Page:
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I can't believe I'm doing this...

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Old 01-28-12, 12:28 PM
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no1mad 
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I can't believe I'm doing this...

but I'm thinking of ordering something from BD with drop bars even

Mind you, the last time I rode anything with drops was an old 'Flying O' store brand 10 (2x5) speed some 25+ years ago.

As far as budget goes, it sucks when shopping for a roadie (~$600). The local CL is chock full of people asking full retail for BSOs, the wrong size. or just too much. One LBS does carry KHS and they've got two models that are at the upper limit- Flite 220 and 223.

That being said, and though I'm typically a staunch supporter of buying from the LBS, the price points that BD offers are quite alluring.

Frame material isn't a huge concern, nor what kind of shifter, or component level a bike is spec'd with. What I need help with are picking the brakes- I want something that has actual stopping power and not just a gradual reduction in speed.

And the geometry has to be less aggressive and more upright. Before I got my bike back in '08, the Opthamologist cleared me to ride*- so long as it wasn't on a drop bar. Mind you, I believe the TdF was airing back then, so he may have assumed that all road bikes have such aggressive geometries. And my wife was present in the room when he made this statement . So I'd have to get his blessing before I can get hers.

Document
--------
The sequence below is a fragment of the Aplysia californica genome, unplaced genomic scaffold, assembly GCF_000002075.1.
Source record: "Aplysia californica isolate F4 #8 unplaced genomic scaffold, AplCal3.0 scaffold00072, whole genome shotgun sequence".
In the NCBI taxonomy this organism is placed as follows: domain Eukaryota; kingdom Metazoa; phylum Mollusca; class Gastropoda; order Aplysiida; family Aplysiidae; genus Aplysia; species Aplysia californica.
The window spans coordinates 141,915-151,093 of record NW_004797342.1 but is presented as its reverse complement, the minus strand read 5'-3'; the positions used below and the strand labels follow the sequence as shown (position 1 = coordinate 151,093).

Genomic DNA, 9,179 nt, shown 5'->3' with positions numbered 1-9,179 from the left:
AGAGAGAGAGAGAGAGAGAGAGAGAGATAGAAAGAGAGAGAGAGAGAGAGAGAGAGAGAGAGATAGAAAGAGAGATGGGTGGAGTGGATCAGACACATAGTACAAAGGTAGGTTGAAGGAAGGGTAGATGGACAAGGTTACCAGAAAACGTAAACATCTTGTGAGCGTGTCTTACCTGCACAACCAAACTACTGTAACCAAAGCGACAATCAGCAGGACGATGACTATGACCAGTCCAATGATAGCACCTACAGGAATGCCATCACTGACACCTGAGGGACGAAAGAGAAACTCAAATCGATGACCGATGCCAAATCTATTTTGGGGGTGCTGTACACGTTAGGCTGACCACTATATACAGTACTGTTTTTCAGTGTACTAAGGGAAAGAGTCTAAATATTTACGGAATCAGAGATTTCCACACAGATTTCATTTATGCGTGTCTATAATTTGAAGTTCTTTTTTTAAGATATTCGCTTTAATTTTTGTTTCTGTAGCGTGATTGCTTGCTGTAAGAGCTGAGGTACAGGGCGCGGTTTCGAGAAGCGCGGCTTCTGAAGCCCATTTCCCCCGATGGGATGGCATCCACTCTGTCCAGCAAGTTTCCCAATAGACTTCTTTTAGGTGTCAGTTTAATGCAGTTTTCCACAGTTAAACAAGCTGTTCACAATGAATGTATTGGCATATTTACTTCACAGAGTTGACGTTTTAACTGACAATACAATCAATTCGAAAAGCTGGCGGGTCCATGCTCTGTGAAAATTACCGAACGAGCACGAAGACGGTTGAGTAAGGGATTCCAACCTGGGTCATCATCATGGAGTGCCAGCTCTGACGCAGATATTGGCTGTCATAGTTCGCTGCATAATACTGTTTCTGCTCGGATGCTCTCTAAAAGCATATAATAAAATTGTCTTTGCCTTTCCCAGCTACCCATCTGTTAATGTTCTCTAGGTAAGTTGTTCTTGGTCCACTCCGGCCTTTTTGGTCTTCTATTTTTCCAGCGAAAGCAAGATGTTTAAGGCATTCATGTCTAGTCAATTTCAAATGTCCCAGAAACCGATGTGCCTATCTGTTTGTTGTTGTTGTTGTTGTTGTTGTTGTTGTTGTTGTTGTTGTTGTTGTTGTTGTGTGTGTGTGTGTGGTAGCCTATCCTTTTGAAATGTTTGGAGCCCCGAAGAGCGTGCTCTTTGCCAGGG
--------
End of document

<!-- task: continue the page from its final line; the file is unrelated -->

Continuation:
So, if you were in the market for an entry level roadie after riding around on a slightly too large, but still rideable Kona Smoke for the last couple of years, what would catch your eye- keeping in mind that the brakes have to offer real stopping power?

*FWIW, I have glaucoma and was pronounced legally blind. It was my idea to start riding again as a means to try and avoid Type 2 Diabetes (my mom has it) and he readily agreed.
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Old 01-28-12, 12:53 PM
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I'm not sure I can recommend a specific bike at your price point, but I have come to the conclusion that cyclocross bikes are the best thing going among road bikes. The geometry is more relaxed than most road bikes and they tend to be very versatile. They do mostly have cantilever brakes at your price point, which are plenty strong but can be tricky to set up right to reach their full potential. A lot of cross bikes seem to have very similar geometries, so I would look at some others locally to find what fits and then compare geometry tables to see if your potential BD bike will work for you.

I bought a Fantom CXX from BD a few weeks ago, and I'm happy with the bike and buying experience. The geometry is exactly like the Surly Cross Check (at least in my 56 cm size - didn't compare for other sizes).
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Old 01-28-12, 01:00 PM
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I fully admit I'm a bike snob, but even I'm starting to come around to BD. I love their Century Team titanium. If only they delivered outside the U.S.
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Old 01-28-12, 01:05 PM